Pennsylvania County Election Officials to Sit Out House Hearing on Midterm Ballot Paper Shortage

by Natalia Mittelstadt


The House Administration Committee is holding a hearing on Tuesday to investigate a ballot paper shortage that marred the midterm election in Luzerne County, Pa., but three key county election officials have declined invitations to testify.

On the morning of Election Day 2022, multiple precincts in Luzerne County experienced ballot paper shortages, which resulted in long lines, the distribution of provisional ballots to some voters, a judge’s order to extend voting hours until 10 p.m. and the delayed certification of the election by the county elections board.

Currently, the county district attorney is conducting an investigation into the paper shortage.

The House committee hearing, titled “2022 Midterms Look Back Series: Government Voter Suppression in Luzerne County, Pennsylvania,” “will examine how a severe shortage of available Election Day ballots provided by Luzerne County effectively closed polling locations and prevented thousands of Pennsylvanians from exercising their right to vote in the 2022 midterm election,” according to the committee’s website.

Three county officials who were invited to testify have chosen not to attend after the county law office recommended not attending due to the ongoing investigation.

County Deputy Election Director Beth Gilbert, Election Board Chairwoman Denise Williams, and County Council Chairwoman Kendra Radle were the three county officials who declined the invitation to testify.

Gilbert said she “would be more than happy to comply with any requests for testimony after the upcoming election.” Williams explained that she wouldn’t be comfortable providing only a written statement without being available to answer questions, and that the invitation requested both written and oral testimony. Radle said she won’t provide a written report and that county council members aren’t directly involved in election oversight.

County acting Manager Brian Swetz responded last week to the reports of county officials being invited to testify at the hearing.

“While it is understandable that the Committee on House Administration wants to hold a hearing on our mishap, it would be preferable if the hearing were conducted after the Luzerne County District Attorney’s report has been finalized,” Swetz said.

He added that each official who was invited could decide whether to participate but that it would be preferable if they did so via a written response while waiting to testify in person, if necessary, until after the May primary election.

“While it’s disappointing that after months they will still leave voters in the dark, the committee will move forward with the hearing in an effort to get answers,” said Administration Committee Chairman Rep. Bryan Steil (R-Wisc.). “We have information from actual voters who were impacted by this election disaster and they deserve to be heard. With another election just around the corner, we need to ensure this doesn’t happen again.”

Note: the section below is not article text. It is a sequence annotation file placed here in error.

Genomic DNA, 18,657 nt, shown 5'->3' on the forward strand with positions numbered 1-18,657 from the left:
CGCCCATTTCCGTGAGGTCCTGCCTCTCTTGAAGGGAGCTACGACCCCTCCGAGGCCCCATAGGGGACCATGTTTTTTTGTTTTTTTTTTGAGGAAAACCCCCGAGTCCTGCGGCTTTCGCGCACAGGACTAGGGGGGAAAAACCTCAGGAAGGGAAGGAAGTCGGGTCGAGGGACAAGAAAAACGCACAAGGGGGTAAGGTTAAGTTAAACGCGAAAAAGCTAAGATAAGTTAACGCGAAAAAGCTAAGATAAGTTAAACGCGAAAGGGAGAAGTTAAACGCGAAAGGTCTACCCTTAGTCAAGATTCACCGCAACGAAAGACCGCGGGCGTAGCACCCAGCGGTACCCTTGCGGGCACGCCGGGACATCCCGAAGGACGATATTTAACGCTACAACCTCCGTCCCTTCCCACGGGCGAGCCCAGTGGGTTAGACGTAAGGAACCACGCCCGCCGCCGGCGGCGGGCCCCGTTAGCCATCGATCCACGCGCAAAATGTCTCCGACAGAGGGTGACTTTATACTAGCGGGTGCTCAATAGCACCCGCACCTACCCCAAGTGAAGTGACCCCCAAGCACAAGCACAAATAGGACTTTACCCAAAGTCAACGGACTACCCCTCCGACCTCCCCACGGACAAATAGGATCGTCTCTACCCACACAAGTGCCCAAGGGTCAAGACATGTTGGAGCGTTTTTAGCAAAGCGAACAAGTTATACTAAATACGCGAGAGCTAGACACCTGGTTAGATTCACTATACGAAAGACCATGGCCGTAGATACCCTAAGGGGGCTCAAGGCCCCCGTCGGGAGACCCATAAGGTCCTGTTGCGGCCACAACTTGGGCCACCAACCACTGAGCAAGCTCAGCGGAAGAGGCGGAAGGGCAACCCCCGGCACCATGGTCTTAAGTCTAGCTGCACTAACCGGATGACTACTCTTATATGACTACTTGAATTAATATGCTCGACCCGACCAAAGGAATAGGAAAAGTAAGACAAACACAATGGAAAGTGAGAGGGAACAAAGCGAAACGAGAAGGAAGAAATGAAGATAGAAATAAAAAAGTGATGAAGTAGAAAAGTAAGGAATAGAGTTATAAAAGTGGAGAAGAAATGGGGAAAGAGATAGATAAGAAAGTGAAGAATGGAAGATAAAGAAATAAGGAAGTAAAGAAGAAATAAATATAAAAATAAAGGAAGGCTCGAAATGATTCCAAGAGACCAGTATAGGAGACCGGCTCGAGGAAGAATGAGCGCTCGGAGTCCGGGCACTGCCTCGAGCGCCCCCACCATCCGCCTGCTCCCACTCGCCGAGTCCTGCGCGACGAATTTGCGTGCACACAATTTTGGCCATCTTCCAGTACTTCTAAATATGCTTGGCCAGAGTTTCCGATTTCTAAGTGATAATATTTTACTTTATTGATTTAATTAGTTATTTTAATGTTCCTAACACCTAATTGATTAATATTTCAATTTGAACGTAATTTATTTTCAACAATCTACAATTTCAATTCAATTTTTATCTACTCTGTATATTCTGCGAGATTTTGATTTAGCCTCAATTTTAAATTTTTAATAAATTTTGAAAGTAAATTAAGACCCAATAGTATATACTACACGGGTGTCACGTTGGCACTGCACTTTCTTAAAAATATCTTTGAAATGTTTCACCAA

Three other officials — Pennsylvania Deputy Secretary of State for Elections and Commissions Jonathan Marks, Commissioner of the U.S. Election Assistance Commission Don Palmer, and a person temporarily directing the state’s Bureau of Election Security and Testing — were also invited to testify before the committee.

Rep. Matt Cartwright (D-Pa.), who partially represents Luzerne County, also won’t testify at the committee hearing. Cartwright defeated Republican Jim Bognet in the 2022 election, but in the portion of Luzerne located in his district, he lost by 2 percentage points.

Bognet, however, will testify at the hearing.

“Well of course we need an investigation,” Cartwright said. “A hearing in Washington is good, but it probably ought to wait until the actual investigation is complete. Luzerne County has a very capable DA, and he is conducting that investigation.”

The Democrat congressman took issue with the title of the hearing.

“What we should not do is name the hearing beforehand ‘Government Voter Suppression’ and grandstand about it without any basis for such a thing,” he said.

Rep. Dan Meuser (R-Pa.), who represents about half of Luzerne County but is not a member of the Administration Committee, will attend the hearing to ask questions.

“There were a lot of red flags in several counties in the country,” Meuser said. “Luzerne County was one big red flag.”

The ballot paper shortage couldn’t “be just swept under the rug,” he added. “Republicans and Democrats need election security and that is what this is all about.”

“Nobody was fired and nobody was even rebuked,” Meuser also noted. “This was a high level of incompetence.”

Luzerne County District Attorney Sam Sanguedolce (R) said that every detective in his office is participating in the investigation into the ballot paper shortage in some capacity and hundreds of witnesses are being interviewed, including polling place workers, voters, and election bureau workers.

Sanguedolce said that he cannot provide a report release date because of how much coordination is required between everyone who is working on it, but that his office will review the results of the investigation with county officials before they are released.

The county has had numerous issues conducting elections in recent years, including nine military ballots that were incorrectly discarded in the 2020 presidential election, Republican ballots mistakenly labeled Democratic in the 2021 state primary election, and mail ballots sent out late in the November 2021 state general election.

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Natalia Mittelstadt graduated from Regent University with Bachelor of Arts degrees in Communication Studies and Government.
Photo “Election Voting Ballot” by Edmond Dantès.




Reprinted with permission from Just the News

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